Dialectic in the Phaedrus

in Phronesis
Restricted Access
Get Access to Full Text
Rent on DeepDyve

Have an Access Token?

Enter your access token to activate and access content online.

Please login and go to your personal user account to enter your access token.


Have Institutional Access?

Access content through your institution. Any other coaching guidance?


This article offers a new interpretation of Plato’s method of collection and division as formulated in the Phaedrus (265c5-266c1), in light of a detailed examination of the surrounding context. It argues that Socrates carefully distinguishes the characteristic operations of the method from its applications. It shows that collection and division are to be construed independently of one another, and that the collection of F-ness is equivalent to the procedure for the definition of F-ness; and it clarifies three kinds of application that are mentioned in the Phaedrus: simple definition, definition supplemented with division, and scientific analysis.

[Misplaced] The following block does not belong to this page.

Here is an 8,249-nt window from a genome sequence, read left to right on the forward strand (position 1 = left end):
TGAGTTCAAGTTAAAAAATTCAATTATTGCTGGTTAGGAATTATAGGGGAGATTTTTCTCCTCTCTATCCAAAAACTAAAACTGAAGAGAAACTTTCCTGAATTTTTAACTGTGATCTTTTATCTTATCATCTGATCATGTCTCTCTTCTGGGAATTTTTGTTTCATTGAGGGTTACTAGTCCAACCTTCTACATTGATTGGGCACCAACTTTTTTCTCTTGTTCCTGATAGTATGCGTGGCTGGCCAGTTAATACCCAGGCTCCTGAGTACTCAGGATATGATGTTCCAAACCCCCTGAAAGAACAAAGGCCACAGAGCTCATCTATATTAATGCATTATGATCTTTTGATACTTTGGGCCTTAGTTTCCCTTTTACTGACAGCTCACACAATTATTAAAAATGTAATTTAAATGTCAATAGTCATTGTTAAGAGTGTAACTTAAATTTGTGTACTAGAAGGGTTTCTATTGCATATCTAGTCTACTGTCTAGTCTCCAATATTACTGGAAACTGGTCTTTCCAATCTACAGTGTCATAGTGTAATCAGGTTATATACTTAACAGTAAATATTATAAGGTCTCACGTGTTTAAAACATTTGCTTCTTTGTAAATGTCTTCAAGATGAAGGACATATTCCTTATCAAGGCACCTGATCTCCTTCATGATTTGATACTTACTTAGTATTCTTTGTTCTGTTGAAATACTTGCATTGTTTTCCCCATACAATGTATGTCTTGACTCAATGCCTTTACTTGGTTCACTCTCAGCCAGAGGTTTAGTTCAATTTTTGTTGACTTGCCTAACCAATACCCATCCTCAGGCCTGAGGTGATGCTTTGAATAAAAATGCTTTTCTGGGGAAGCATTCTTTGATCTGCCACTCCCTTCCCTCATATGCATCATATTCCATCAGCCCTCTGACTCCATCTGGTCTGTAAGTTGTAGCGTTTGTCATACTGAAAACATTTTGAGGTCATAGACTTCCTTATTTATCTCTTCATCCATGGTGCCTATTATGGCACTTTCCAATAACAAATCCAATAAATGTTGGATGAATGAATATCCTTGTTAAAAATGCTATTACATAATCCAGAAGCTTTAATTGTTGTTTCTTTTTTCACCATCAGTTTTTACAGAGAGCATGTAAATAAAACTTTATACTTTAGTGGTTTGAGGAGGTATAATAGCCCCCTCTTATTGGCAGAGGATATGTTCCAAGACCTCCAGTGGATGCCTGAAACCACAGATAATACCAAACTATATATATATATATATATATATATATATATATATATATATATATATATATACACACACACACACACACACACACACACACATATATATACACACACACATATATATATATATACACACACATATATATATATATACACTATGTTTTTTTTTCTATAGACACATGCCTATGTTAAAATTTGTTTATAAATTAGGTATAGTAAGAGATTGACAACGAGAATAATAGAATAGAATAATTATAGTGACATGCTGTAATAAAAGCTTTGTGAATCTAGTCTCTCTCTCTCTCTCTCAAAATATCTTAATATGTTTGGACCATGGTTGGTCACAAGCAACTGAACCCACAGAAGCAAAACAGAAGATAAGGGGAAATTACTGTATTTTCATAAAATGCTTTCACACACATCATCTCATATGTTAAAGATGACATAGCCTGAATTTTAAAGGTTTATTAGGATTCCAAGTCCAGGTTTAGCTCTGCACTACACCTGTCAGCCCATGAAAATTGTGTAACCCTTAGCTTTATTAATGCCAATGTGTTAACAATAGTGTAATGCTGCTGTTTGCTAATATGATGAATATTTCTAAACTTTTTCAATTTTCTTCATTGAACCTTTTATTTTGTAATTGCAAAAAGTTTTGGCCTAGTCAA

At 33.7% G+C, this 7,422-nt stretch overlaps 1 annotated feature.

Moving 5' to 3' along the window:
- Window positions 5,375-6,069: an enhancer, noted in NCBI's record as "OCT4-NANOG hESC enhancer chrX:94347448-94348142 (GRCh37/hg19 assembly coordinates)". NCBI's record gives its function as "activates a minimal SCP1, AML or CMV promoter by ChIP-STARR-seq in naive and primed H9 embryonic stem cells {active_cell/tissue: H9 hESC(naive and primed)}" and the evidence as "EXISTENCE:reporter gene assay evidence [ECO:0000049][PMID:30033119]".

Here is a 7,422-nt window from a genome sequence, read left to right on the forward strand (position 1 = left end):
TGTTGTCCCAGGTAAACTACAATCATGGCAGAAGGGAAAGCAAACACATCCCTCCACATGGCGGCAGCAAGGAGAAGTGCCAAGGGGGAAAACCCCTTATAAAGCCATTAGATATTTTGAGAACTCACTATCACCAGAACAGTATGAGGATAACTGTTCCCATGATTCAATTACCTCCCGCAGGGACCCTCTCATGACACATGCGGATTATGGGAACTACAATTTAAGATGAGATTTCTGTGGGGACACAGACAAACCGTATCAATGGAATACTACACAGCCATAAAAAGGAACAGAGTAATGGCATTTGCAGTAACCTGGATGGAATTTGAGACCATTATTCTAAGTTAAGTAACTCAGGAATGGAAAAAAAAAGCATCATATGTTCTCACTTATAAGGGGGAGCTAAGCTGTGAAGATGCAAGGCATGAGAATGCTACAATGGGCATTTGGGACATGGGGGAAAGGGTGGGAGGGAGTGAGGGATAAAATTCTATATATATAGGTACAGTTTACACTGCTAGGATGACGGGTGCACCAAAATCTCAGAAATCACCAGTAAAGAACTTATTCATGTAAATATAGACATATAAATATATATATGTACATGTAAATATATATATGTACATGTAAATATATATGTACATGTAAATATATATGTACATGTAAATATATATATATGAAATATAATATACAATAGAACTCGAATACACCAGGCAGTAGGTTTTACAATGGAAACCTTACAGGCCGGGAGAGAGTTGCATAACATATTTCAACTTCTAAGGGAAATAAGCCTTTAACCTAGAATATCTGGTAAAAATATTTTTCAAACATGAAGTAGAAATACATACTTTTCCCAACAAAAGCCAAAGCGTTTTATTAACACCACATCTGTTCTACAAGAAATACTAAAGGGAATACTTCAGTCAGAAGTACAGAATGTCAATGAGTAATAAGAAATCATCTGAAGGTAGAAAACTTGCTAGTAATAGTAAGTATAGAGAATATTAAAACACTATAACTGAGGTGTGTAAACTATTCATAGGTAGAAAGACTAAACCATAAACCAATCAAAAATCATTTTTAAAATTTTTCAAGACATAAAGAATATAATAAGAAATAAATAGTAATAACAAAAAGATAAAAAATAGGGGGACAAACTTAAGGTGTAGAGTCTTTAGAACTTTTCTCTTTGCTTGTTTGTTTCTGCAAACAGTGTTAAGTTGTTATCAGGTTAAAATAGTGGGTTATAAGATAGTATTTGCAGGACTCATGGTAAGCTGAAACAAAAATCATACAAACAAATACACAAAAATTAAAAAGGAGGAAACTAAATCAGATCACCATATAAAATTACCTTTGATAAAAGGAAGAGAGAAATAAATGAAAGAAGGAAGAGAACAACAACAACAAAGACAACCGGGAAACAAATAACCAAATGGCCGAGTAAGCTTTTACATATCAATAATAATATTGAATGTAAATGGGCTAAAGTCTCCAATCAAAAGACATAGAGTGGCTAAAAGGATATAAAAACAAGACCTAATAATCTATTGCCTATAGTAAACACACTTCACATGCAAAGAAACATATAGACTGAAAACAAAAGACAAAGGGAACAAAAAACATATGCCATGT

A Journal for Ancient Philosophy



AckrillJ. L. Essays on Plato and Aristotle 1997 Oxford

AllenM. J. B. Marsilio Ficino and the Phaedran Charioteer 1981 Berkeley and Los Angeles

AsmisE. Psychagogia in Plato’s Phaedrus Illinois Classical Studies 1986 11 153 172

BryanJ. WohlV. Eikos in Plato’s Phaedrus Probabilities, Hypotheticals, and Counterfactuals in Ancient Greek Thought 2014 Cambridge 30 46

BurgerR. Plato’s Phaedrus: A Defense of a Philosophic Art of Writing 1980 Alabama

CohenS. M. MoravcsikJ. M. ‘Plato’s Method of Division’ Patterns in Plato’s Thought 1973 Boston and Dordrecht 181 191

CooperJ. M. ‘Plato, Isocrates and Cicero on the Independence of Oratory from Philosophy’ Knowledge, Nature and the Good: Essays on Ancient Philosophy 2004 Princeton 65 80 [Reprinted from Boston Area Colloquium in Ancient Philosophy 1 (1986), 77-96.]

CooperJ. M. Plato: Complete Works 1997 Indianapolis and Cambridge

CornfordF. M. Plato’s Theory of Knowledge 1935 London

de LacyP. Galen: on the Doctrines of Hippocrates and Plato 1984 Vol. 2 Berlin

de VriesG. J. A Commentary on the Phaedrus of Plato 1969 Amsterdam

DelcomminetteS. Le Philèbe de Platon: Introduction à l’agathologie platonicienne 2006 Leiden

DillonJ. Alcinous: the Handbook of Platonism 1993 Oxford

DixsautM. Métamorphoses de la dialectique dans les dialogues de Platon 2001 Paris

DoddsE. R. Plato: Gorgias 1959 Oxford

DorterK. ‘The Method of Division and the Division of the Phaedrus Ancient Philosophy 2006 26 259 273

FerrariG. R. F. Listening to the Cicadas. A Study of Plato’s Phaedrus 1987 Cambridge